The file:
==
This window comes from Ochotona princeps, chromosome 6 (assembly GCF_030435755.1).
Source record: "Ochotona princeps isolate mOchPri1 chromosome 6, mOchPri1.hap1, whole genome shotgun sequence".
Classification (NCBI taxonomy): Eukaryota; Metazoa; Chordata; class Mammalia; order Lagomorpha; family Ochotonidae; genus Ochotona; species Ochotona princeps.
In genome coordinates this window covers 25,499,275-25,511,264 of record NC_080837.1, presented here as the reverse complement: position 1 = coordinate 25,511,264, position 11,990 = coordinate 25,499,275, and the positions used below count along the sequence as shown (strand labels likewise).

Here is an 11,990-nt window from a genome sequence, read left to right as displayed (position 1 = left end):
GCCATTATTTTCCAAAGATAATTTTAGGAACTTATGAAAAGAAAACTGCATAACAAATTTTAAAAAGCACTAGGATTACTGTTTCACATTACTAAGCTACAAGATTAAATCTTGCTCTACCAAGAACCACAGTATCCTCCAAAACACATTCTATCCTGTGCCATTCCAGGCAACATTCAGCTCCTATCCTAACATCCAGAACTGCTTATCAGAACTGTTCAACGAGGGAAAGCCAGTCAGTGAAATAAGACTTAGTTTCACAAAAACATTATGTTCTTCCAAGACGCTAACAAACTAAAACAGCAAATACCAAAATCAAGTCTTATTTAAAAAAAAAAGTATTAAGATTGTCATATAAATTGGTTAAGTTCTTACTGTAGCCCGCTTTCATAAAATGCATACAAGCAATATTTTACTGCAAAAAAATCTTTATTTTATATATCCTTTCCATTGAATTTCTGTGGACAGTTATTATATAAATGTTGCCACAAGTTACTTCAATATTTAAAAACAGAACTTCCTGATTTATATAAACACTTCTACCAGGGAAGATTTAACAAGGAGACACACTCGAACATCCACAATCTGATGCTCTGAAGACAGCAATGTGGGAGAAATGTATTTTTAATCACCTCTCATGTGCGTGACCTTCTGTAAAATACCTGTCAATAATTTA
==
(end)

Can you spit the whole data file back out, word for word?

This window comes from Ochotona princeps, chromosome 6 (assembly GCF_030435755.1).
Source record: "Ochotona princeps isolate mOchPri1 chromosome 6, mOchPri1.hap1, whole genome shotgun sequence".
Classification (NCBI taxonomy): Eukaryota; Metazoa; Chordata; class Mammalia; order Lagomorpha; family Ochotonidae; genus Ochotona; species Ochotona princeps.
In genome coordinates this window covers 25,499,275-25,511,264 of record NC_080837.1, presented here as the reverse complement: position 1 = coordinate 25,511,264, position 11,990 = coordinate 25,499,275, and the positions used below count along the sequence as shown (strand labels likewise).

Here is an 11,990-nt window from a genome sequence, read left to right as displayed (position 1 = left end):
GCCATTATTTTCCAAAGATAATTTTAGGAACTTATGAAAAGAAAACTGCATAACAAATTTTAAAAAGCACTAGGATTACTGTTTCACATTACTAAGCTACAAGATTAAATCTTGCTCTACCAAGAACCACAGTATCCTCCAAAACACATTCTATCCTGTGCCATTCCAGGCAACATTCAGCTCCTATCCTAACATCCAGAACTGCTTATCAGAACTGTTCAACGAGGGAAAGCCAGTCAGTGAAATAAGACTTAGTTTCACAAAAACATTATGTTCTTCCAAGACGCTAACAAACTAAAACAGCAAATACCAAAATCAAGTCTTATTTAAAAAAAAAAGTATTAAGATTGTCATATAAATTGGTTAAGTTCTTACTGTAGCCCGCTTTCATAAAATGCATACAAGCAATATTTTACTGCAAAAAAATCTTTATTTTATATATCCTTTCCATTGAATTTCTGTGGACAGTTATTATATAAATGTTGCCACAAGTTACTTCAATATTTAAAAACAGAACTTCCTGATTTATATAAACACTTCTACCAGGGAAGATTTAACAAGGAGACACACTCGAACATCCACAATCTGATGCTCTGAAGACAGCAATGTGGGAGAAATGTATTTTTAATCACCTCTCATGTGCGTGACCTTCTGTAAAATACCTGTCAATAATTTA